- Quid Pro Quo: Unwelcome solicitation of an individual's participation in sexual conduct by an employee of Pacific Union College as a condition for the provision of an aid, benefit, or service of the College.
Taking non-consensual or abusive sexual advantage of another for their own benefit or for the benefit of anyone other than the person being exploited, and that conduct does not otherwise constitute sexual harassment under this policy. Examples of Sexual Exploitation include, but are not limited to:
- Sexual voyeurism (such as observing or allowing others to observe a person undressing or using the bathroom or engaging in sexual acts, without the consent of the person being observed).
- Invasion of sexual privacy.
- Taking pictures, video, or audio recording of another in a sexual act, or in any other sexually-related activity when there is a reasonable expectation of privacy during the activity, without the consent of all involved in the activity, or exceeding the boundaries of consent (such as allowing another person to hide in a closet and observe sexual activity, or disseminating sexual pictures without the photographed person's consent), including the making or posting of revenge pornography. Sharing pictures, video, or audio recording previously taken with consent for a partner's eyes only.
- Prostituting another person.
- Engaging in sexual activity with another person while knowingly infected with human immunodeficiency virus (HIV) or a sexually-transmitted disease (STD) or infection (STI), without informing the other person of the infection.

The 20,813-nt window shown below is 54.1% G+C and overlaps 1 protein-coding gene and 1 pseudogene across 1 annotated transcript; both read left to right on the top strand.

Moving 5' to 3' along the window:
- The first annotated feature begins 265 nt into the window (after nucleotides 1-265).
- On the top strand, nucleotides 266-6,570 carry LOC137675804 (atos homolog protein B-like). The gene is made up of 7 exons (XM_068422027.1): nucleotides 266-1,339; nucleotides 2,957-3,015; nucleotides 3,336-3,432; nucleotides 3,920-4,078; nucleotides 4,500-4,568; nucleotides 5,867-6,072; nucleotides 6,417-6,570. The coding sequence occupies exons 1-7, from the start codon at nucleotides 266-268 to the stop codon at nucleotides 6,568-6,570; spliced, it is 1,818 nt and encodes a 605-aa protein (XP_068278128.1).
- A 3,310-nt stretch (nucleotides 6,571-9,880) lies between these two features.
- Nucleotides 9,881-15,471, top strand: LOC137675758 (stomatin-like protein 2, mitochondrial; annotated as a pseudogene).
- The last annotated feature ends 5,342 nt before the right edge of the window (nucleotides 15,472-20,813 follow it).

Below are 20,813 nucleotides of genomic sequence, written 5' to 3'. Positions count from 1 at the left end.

- Causing or attempting to cause the incapacitation of another person (through alcohol, drugs, or any other means) for the purpose of compromising that person's ability to give consent to sexual activity, or for the purpose of making that person vulnerable to non-consensual sexual activity
- Misappropriation of another person's identity on apps, websites, or other venues designed for dating or sexual connections
- Forcing a person to take an action against that person's will by threatening to show, post, or share information, video, audio, or an image that depicts the person's nudity or sexual activity.
- Knowingly soliciting a minor for sexual activity.
- Engaging in sex trafficking
- Creation, possession, or dissemination or child pornography
Non-disciplinary, non-punitive individualized services offered as appropriate, as reasonably available, and without fee or charge to the parties to restore or preserve access to the College's education program or activity, including measures designed to protect the safety of all parties or the College's educational environment, and/or deter harassment, discrimination, and/or retaliation. These actions may include, but are not limited to:
- Referral to counseling, medical, and/or other healthcare services
- Referral to the Employee Assistance Program
- Referral to community-based service providers
- Visa and immigration assistance
- Student financial aid counseling
- Education to the community or community subgroup(s)
- Altering campus housing assignment(s)
- Altering work arrangements for employees or student-employees
- Safety planning
- Providing campus safety escorts
- Providing transportation accommodations
- Implementing contact limitations (no contact directives) between the parties
- Academic support, extensions of deadlines, or other course/program-related adjustments
- No trespass directives
- Timely warnings (as required by the Clery Act)
- Class schedule modifications, withdrawals, or leaves of absence
- Increased security and monitoring of certain areas of the campus
- Any other actions deemed appropriate by the Title IX Coordinator